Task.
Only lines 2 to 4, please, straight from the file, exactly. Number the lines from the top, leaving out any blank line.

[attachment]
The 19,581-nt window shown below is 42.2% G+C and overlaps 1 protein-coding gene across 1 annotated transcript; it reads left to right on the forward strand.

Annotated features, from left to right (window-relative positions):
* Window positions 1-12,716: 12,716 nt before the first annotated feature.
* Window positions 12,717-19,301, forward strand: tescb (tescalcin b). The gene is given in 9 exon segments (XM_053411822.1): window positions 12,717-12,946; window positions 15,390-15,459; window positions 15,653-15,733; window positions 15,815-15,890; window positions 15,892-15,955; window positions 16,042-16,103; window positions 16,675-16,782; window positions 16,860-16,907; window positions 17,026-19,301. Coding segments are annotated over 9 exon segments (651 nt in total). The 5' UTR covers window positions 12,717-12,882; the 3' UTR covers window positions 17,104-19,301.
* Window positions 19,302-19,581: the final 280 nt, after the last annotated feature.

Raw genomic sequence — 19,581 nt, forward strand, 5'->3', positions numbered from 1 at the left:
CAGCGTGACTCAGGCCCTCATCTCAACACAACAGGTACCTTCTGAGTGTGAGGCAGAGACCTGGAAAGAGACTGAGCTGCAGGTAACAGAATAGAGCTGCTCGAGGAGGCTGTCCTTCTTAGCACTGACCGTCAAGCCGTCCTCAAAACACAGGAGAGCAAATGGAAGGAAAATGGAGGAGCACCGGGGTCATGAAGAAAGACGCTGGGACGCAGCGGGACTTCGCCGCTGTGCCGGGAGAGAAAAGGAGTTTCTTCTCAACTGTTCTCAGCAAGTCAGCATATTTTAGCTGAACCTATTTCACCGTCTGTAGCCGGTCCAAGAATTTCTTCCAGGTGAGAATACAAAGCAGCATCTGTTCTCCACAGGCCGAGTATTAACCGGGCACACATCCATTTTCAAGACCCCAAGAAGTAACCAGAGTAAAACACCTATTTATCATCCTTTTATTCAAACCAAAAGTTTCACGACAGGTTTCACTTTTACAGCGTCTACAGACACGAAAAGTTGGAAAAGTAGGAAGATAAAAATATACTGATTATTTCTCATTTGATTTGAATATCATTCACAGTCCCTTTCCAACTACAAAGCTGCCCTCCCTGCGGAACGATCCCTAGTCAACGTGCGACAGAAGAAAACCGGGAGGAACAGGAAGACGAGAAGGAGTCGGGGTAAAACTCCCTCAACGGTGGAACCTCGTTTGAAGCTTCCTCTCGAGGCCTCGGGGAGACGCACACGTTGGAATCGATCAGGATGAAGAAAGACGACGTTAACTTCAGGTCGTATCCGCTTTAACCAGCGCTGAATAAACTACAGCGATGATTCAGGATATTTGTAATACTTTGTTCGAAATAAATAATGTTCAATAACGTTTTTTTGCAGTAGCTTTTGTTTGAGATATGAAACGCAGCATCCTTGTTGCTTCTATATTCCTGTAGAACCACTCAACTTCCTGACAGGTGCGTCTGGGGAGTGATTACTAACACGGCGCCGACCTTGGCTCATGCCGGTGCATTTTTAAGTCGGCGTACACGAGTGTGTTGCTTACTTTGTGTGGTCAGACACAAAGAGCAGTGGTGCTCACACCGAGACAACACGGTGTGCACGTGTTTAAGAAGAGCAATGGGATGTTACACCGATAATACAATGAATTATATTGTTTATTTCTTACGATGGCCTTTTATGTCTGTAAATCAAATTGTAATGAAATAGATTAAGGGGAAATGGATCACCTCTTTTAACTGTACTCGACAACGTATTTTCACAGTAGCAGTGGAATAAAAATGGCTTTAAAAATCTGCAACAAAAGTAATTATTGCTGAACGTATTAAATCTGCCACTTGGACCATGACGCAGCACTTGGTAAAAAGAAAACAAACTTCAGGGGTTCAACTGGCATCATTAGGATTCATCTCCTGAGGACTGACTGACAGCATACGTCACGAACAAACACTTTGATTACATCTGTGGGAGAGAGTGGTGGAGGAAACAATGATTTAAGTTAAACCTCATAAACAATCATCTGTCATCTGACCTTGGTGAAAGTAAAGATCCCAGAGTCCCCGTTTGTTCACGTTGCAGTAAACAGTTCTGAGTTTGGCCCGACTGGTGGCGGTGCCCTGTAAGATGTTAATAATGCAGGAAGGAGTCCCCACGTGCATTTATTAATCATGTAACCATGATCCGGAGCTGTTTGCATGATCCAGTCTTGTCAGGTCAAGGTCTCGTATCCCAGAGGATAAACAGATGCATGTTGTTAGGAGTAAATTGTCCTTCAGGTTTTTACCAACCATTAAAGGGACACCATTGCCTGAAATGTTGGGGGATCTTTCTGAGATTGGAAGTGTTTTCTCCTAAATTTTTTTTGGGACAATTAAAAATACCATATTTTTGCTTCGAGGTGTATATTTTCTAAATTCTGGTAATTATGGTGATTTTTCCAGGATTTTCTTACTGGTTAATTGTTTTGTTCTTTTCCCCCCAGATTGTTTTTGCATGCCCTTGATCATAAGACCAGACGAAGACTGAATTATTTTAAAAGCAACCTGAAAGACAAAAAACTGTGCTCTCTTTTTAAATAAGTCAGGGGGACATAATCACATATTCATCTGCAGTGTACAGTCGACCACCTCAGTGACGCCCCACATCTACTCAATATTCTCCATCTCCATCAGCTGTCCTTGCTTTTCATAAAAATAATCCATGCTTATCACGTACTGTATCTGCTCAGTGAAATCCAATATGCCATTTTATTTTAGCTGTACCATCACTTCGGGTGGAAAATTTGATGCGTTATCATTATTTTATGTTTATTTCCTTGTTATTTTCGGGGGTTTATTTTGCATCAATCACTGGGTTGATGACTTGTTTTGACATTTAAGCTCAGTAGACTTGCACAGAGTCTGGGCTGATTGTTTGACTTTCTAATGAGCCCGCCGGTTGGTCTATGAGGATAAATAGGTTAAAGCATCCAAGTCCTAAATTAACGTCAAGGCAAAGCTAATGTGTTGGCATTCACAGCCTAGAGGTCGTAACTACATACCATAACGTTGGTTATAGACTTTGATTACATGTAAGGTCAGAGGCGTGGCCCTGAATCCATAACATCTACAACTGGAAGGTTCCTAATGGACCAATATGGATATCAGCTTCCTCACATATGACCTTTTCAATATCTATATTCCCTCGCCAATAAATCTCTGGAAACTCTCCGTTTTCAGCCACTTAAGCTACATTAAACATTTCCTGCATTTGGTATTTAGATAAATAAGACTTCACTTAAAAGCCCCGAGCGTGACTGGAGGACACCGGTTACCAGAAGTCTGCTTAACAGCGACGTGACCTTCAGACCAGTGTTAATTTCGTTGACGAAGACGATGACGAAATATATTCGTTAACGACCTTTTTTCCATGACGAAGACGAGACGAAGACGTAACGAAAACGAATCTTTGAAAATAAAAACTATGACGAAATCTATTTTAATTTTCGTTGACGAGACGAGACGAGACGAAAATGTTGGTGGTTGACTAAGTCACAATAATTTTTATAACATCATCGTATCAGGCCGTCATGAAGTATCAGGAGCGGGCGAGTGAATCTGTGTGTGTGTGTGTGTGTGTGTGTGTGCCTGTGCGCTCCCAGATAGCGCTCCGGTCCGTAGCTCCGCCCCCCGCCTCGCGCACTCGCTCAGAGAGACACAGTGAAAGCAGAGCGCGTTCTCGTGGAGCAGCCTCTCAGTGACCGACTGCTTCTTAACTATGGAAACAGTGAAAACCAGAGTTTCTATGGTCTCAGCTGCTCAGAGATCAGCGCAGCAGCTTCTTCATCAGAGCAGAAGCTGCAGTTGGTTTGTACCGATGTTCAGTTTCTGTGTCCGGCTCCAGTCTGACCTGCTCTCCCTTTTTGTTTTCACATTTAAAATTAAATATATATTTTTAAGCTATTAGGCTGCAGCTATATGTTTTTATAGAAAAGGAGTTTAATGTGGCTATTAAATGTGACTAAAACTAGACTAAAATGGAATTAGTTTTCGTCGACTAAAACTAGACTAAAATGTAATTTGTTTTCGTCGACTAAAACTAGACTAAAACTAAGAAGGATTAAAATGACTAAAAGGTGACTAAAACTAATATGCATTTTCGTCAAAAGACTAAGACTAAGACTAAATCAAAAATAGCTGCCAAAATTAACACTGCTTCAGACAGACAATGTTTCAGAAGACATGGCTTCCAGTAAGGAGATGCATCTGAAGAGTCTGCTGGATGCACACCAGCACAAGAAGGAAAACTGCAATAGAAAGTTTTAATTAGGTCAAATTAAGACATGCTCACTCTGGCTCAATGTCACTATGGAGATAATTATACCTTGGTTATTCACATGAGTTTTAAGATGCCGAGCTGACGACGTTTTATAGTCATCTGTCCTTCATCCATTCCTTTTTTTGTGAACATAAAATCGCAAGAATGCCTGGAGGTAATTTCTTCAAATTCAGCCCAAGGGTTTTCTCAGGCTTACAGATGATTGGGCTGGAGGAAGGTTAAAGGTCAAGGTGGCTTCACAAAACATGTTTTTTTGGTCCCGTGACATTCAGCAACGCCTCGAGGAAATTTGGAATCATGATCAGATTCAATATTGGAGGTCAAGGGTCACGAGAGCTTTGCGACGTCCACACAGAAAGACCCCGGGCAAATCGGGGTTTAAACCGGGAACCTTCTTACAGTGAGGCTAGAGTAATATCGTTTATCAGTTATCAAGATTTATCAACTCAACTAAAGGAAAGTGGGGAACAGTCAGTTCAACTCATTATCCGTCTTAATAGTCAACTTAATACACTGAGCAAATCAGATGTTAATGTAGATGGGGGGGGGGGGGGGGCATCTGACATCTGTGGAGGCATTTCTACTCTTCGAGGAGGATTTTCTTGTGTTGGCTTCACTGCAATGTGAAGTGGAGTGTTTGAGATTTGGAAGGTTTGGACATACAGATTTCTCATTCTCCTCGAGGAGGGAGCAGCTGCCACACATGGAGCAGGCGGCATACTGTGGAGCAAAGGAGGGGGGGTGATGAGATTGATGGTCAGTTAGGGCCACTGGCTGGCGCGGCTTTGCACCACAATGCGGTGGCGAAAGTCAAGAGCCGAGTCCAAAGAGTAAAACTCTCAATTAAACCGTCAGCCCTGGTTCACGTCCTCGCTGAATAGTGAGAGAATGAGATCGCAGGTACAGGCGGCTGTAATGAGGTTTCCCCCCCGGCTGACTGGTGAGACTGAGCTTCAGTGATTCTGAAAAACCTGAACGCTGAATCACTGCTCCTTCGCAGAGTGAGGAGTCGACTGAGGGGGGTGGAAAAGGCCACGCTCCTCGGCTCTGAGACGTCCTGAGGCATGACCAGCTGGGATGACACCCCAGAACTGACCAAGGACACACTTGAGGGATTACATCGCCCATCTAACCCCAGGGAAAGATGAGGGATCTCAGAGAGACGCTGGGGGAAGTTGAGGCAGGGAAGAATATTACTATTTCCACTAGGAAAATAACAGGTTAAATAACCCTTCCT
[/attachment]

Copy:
Annotated features, from left to right (window-relative positions):
* Window positions 1-12,716: 12,716 nt before the first annotated feature.
* Window positions 12,717-19,301, forward strand: tescb (tescalcin b). The gene is given in 9 exon segments (XM_053411822.1): window positions 12,717-12,946; window positions 15,390-15,459; window positions 15,653-15,733; window positions 15,815-15,890; window positions 15,892-15,955; window positions 16,042-16,103; window positions 16,675-16,782; window positions 16,860-16,907; window positions 17,026-19,301. Coding segments are annotated over 9 exon segments (651 nt in total). The 5' UTR covers window positions 12,717-12,882; the 3' UTR covers window positions 17,104-19,301.